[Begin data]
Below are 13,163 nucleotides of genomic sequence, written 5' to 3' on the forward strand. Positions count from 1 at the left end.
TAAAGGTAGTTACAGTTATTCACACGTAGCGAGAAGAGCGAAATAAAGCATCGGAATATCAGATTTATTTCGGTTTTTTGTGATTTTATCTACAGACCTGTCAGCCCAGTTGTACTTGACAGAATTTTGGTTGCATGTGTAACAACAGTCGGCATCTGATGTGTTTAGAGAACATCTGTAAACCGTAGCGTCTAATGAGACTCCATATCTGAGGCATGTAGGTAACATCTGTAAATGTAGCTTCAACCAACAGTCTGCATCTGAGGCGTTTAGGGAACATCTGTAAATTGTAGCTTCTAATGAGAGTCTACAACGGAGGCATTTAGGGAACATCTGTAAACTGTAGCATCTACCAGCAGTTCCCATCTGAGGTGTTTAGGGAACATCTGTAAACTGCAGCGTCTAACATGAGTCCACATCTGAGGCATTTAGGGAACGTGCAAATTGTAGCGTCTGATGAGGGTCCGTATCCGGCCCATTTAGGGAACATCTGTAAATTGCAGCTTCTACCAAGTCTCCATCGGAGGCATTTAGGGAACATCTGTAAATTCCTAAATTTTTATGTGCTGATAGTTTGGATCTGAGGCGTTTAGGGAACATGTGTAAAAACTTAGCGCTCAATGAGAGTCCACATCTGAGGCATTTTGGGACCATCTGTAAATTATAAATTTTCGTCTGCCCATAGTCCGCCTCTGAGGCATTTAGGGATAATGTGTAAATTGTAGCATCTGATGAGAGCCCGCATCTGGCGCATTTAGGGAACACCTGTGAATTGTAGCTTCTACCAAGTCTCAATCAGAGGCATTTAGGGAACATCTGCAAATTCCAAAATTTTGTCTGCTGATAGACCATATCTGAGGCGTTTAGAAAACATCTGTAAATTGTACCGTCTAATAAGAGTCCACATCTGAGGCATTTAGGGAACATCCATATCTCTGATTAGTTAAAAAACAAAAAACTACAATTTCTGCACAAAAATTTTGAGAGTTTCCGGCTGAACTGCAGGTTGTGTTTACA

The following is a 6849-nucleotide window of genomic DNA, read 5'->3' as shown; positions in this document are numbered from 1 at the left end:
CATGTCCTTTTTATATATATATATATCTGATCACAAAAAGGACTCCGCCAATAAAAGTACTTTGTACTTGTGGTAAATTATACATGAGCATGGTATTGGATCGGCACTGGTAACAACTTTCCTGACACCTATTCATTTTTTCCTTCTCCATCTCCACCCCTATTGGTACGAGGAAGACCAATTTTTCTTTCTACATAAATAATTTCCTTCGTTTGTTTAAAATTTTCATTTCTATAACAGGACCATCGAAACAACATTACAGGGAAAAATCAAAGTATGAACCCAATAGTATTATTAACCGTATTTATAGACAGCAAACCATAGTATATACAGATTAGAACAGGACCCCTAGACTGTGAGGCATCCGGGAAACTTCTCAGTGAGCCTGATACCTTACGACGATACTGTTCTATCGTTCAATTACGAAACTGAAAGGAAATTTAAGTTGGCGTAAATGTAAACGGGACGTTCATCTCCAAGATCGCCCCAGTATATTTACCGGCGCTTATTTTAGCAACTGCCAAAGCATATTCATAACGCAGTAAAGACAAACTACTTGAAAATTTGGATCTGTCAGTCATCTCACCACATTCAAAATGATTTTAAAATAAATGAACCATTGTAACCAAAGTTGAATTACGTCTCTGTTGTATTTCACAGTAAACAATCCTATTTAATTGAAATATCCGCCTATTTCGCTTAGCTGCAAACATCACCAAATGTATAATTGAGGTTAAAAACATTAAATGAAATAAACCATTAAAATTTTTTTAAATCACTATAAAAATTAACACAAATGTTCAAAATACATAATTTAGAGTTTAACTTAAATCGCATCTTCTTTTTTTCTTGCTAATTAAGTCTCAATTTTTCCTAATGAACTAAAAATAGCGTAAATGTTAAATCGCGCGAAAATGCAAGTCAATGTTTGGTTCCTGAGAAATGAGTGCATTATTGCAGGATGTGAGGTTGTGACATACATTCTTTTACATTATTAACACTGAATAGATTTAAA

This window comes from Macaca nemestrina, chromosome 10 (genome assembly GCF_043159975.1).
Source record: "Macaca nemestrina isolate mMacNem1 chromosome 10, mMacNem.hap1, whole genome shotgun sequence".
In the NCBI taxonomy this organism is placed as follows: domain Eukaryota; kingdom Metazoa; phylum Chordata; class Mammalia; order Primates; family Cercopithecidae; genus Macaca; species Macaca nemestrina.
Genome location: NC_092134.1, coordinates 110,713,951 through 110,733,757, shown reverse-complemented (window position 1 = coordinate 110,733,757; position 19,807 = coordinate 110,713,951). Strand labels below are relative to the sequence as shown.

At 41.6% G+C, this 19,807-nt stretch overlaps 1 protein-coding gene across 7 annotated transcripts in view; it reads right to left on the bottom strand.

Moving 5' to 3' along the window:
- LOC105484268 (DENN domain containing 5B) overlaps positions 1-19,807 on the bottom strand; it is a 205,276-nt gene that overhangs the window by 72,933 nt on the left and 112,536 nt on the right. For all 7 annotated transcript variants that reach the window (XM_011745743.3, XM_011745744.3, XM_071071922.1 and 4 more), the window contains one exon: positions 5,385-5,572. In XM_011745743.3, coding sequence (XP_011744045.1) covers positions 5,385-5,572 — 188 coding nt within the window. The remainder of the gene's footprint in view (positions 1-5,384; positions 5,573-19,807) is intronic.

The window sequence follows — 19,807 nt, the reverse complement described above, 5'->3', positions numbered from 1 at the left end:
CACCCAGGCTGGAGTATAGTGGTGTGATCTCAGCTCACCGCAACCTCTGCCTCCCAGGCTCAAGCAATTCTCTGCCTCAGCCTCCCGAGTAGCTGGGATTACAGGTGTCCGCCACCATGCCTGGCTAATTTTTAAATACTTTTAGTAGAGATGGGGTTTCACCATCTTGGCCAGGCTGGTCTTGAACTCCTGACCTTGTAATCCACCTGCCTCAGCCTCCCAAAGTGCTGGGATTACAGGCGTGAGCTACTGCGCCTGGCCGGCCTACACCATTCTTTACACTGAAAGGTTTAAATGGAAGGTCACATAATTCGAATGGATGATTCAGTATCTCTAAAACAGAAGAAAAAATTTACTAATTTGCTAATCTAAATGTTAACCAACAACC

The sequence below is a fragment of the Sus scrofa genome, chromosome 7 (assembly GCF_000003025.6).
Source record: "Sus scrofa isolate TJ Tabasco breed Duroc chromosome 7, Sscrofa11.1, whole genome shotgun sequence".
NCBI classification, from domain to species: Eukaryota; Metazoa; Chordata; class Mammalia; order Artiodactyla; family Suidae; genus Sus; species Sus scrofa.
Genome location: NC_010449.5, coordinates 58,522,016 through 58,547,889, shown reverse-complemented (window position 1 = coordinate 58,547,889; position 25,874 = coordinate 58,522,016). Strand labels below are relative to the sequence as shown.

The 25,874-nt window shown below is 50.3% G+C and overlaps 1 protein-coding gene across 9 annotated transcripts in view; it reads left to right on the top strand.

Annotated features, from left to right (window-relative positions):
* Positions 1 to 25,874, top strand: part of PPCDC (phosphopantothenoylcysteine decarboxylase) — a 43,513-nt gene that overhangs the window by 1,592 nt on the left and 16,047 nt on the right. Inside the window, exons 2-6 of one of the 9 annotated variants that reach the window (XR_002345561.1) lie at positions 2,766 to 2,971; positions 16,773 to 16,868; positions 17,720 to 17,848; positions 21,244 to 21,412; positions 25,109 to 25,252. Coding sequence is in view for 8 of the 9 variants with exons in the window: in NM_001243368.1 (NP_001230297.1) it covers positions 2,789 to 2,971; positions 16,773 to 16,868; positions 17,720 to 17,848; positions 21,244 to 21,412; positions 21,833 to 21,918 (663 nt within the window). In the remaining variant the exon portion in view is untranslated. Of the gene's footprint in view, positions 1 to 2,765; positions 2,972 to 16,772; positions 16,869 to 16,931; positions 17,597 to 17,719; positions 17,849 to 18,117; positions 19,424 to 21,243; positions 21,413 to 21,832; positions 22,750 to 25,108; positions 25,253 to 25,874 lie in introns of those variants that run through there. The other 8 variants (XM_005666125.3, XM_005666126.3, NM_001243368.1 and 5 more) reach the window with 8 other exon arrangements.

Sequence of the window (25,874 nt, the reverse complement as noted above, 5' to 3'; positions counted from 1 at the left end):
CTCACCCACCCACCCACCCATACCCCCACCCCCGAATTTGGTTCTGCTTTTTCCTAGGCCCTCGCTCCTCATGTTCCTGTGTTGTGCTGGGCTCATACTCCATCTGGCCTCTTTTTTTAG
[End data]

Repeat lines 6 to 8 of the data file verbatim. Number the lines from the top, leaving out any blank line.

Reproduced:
Source record: "Macaca nemestrina isolate mMacNem1 chromosome 10, mMacNem.hap1, whole genome shotgun sequence".
In the NCBI taxonomy this organism is placed as follows: domain Eukaryota; kingdom Metazoa; phylum Chordata; class Mammalia; order Primates; family Cercopithecidae; genus Macaca; species Macaca nemestrina.
Genome location: NC_092134.1, coordinates 110,713,951 through 110,733,757, shown reverse-complemented (window position 1 = coordinate 110,733,757; position 19,807 = coordinate 110,713,951). Strand labels below are relative to the sequence as shown.